Pamela’s Full Circle

Pamela Freeman, Full Circle (Orbit 2009)

Did I mention in my post about James Tiptree Jr’s Meet Me at Infinity that it’s full of quotable bits? Here’s Tiptree on High Fantasy, in 1975, a year or so before she was outed as a woman:

I’ve been reading a mess of Tolkien, C. S. Lewis, Wm Morris, and T. H. White. And I find extraordinary the unspoken assumption that the greatest boon a people can achieve is – a king. The King Has Returned! Well, perhaps in the feudal state of things one can understand some of that. But I suspect it is largely a male contribution.

It led me on to think that women are supposed to be more dependent, to slide easily into and adjust gratefully to domination. […] But who are the real dependents? Who insist on a captain, a boss, a Great Leader? Who have evolved lunatic systems of authoritarianism in every known activity except maybe solo farming? Who gratefully accept being beaten up and then faithfully follow the bully?

Three guesses. And don’t say guppies.

Full CircleI don’t for a minute believe Pamela Freeman intended the Castings Trilogy, of which Full Circle is the final book, as a feminist tract; I’d be mildly surprised if she’s read that bit from Tiptree; I’m sure she shares Tiptree’s bemusement at the persistence of monarchist ideology in fantasy; and there are moments in the narrative where I found myself thinking subliminally of guppies – though some of the characters who inspired that response were able to grow beyond their grateful adjustment to domination.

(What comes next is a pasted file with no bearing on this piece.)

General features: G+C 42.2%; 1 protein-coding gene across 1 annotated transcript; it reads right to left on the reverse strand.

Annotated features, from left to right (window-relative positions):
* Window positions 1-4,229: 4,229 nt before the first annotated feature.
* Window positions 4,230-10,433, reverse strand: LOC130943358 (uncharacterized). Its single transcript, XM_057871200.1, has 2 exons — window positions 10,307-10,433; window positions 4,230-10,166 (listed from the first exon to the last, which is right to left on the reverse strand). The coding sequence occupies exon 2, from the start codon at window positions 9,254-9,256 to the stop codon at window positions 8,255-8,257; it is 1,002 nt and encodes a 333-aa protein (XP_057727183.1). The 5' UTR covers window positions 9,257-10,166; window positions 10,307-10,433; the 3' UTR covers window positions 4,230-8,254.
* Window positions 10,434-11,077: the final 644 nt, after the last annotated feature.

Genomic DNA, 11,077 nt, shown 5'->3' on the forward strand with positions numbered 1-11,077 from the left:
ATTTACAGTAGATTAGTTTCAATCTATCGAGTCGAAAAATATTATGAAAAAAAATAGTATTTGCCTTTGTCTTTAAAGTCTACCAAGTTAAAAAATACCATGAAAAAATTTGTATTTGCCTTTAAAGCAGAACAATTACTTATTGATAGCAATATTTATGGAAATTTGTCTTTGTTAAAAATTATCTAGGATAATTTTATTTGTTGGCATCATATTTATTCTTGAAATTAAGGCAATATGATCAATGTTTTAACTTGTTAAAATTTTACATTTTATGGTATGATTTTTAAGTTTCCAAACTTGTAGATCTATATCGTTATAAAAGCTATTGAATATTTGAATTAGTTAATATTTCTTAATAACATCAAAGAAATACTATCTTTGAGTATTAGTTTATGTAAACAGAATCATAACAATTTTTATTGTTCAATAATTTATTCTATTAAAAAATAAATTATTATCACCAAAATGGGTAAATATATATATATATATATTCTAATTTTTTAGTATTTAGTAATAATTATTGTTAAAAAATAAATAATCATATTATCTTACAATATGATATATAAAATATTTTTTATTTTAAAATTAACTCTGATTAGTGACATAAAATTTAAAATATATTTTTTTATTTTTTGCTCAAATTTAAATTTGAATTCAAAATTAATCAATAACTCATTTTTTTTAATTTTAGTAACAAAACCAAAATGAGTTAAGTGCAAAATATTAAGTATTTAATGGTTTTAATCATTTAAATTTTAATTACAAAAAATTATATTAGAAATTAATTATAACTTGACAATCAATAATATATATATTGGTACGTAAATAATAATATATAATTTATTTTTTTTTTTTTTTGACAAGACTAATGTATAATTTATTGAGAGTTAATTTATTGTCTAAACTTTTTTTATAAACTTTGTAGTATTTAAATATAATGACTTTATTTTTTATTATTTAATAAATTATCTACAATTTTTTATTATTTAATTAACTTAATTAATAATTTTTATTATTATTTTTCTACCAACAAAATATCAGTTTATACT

I ought to declare that Pamela is a friend of mine, in the facebook sense as well as the english-language sense. So I’ll content myself with saying that this is a most satisfactory conclusion to the trilogy: there is an army of the dead, the living world as we know it is under threat of extermination, the web of comradeship and betrayal, love and loss, heroism and cowardice, filial piety well placed and misplaced, vengeance and forgiveness, violence and tenderness, epic sweep and intimate gesture is as complex as anyone could hope for. As an added fillip, things happen in the climactic scenes that make one want to go back to the start and graze one’s way through the whole 1000+ pages.

Satisfied though I am, I’m nevertheless pleased to know that a further, stand-alone novel set in this same world is nearing the end of its first draft.

2 responses to “Pamela’s Full Circle

  1. You do me wrong, you do me great wrong! I am a total Tiptree fan and have certainly read that before! Not only that, my doctoral thesis was on why monarchy is the default political structure in epic fantasy. But I’m not a believer in tracts of any kind, so I’m glad you don’t think Full Circle was one… happy you enjoyed it!


  2. I apologise, Pamela. I knew you were taking issue with monarchy as the default, but it was the guppies that made the Tiptree seem relevant, and I was so pleased with myself that I’d read, and marked, it recently enough to remember it.


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